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N.J. bill aims for universal health coverage by 2011

A Senate committee released a plan that would start with a mandate for taxpayers and children.

TRENTON - All New Jersey children would have to have health insurance and all taxpayers would have to prove annually that they have health insurance under a plan advanced yesterday in the state Senate.

The Senate Health Committee released the legislation, which is designed as the first step toward universal health coverage in the state by 2011. It was the first time the long-discussed plan had progressed, and it now can be considered by a Senate budget panel, then likely the full Senate.

"This is a broken and dysfunctional system, and it's time for a health-care plan that works," said Sen. Joseph Vitale (D., Middlesex), sponsor of the bill.

About 1.5 million New Jerseyans - roughly one in six - lack health insurance, according to the Henry J. Kaiser Family Foundation. Of those, 275,000 are children.

The measure would require everyone younger than 18 to have insurance, whether through a public health program or private insurance, within a year of passage of any law that results. It does not call for penalties for parents who fail to enroll children.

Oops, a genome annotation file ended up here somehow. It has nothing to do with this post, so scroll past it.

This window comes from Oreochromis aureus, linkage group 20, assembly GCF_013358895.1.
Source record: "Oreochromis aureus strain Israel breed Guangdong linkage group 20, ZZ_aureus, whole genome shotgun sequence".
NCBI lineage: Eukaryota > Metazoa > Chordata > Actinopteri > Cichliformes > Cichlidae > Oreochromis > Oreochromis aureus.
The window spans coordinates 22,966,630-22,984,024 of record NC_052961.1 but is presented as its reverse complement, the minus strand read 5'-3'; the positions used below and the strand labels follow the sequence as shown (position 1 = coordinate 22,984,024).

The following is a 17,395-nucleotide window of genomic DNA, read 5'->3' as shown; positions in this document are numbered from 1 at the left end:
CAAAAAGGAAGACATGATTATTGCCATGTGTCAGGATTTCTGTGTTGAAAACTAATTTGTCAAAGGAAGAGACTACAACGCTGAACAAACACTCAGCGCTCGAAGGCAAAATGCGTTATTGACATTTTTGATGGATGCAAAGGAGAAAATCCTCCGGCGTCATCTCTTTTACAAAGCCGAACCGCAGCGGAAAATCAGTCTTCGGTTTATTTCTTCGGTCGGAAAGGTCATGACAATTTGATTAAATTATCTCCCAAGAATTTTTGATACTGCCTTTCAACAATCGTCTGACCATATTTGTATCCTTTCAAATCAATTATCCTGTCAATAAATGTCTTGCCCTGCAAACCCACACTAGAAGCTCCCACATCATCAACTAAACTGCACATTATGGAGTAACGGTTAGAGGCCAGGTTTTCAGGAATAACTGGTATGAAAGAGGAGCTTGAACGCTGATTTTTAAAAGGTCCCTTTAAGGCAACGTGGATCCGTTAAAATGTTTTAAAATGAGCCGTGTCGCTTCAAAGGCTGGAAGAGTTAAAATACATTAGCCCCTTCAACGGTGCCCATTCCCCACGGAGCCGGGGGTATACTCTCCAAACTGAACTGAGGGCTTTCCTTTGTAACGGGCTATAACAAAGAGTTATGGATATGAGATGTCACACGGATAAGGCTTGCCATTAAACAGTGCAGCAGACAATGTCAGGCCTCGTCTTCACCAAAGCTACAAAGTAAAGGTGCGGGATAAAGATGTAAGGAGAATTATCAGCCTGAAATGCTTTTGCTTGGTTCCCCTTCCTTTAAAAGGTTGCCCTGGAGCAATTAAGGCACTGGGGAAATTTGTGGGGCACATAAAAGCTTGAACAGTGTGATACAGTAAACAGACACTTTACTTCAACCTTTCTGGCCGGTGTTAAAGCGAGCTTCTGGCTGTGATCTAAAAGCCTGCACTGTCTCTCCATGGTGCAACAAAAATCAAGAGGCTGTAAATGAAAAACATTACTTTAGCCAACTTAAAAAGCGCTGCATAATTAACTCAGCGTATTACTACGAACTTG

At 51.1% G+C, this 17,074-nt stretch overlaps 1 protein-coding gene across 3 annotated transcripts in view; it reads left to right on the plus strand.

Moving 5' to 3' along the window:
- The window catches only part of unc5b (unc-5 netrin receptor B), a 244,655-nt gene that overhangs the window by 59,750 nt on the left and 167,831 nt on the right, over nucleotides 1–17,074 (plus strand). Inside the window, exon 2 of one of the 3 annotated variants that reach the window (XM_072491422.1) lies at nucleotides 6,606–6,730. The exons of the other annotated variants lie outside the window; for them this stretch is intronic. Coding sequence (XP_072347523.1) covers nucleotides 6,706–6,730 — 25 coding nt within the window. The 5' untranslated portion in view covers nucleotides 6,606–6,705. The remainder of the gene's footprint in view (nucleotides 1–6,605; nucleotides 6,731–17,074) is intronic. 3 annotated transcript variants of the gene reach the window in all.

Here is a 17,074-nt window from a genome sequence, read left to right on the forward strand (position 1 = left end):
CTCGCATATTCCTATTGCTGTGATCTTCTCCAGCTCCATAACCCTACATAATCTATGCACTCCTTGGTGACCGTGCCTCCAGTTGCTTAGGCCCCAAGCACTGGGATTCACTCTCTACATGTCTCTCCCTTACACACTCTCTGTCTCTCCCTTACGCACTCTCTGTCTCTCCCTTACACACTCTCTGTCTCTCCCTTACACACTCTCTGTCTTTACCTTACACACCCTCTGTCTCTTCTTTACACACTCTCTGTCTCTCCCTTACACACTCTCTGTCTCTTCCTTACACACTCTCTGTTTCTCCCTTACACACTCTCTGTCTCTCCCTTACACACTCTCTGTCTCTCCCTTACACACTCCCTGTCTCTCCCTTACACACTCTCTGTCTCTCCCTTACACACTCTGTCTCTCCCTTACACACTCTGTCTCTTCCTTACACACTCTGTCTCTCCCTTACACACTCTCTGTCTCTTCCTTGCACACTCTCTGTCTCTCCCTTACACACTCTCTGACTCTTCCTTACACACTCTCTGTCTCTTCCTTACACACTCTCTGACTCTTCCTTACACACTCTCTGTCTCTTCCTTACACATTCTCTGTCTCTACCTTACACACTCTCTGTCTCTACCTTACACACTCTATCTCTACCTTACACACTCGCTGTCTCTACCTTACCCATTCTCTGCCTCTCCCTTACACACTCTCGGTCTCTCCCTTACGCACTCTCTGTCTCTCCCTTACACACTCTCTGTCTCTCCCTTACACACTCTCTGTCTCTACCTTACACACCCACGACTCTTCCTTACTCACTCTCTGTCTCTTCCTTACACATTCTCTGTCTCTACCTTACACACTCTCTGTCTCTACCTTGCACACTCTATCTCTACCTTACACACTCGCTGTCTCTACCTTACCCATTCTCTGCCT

The plan would expand NJ FamilyCare, a state-run health program for the poor, to include more parents, who presumably would also enroll their children.

Other families would be able to buy insurance from the state at reduced rates.

The plan would require all New Jerseyans to prove they had health insurance when filing tax returns, beginning next year. Those who don't have insurance would be sent insurance applications.

It also proposes changes to try to make private insurance more affordable.

The $28.8 million cost of the first year of the program could be covered with unspent federal and state money designated for treating the poor, Vitale said.

Republicans questioned whether the state could handle the initiative, noting that an audit found people earning as much as $295,000 enrolled in NJ FamilyCare.

"The state must learn how to prevent fraud and abuse in a limited program such as NJ FamilyCare before it tackles the much larger challenge," Assemblyman Richard Merkt (R., Morris) said.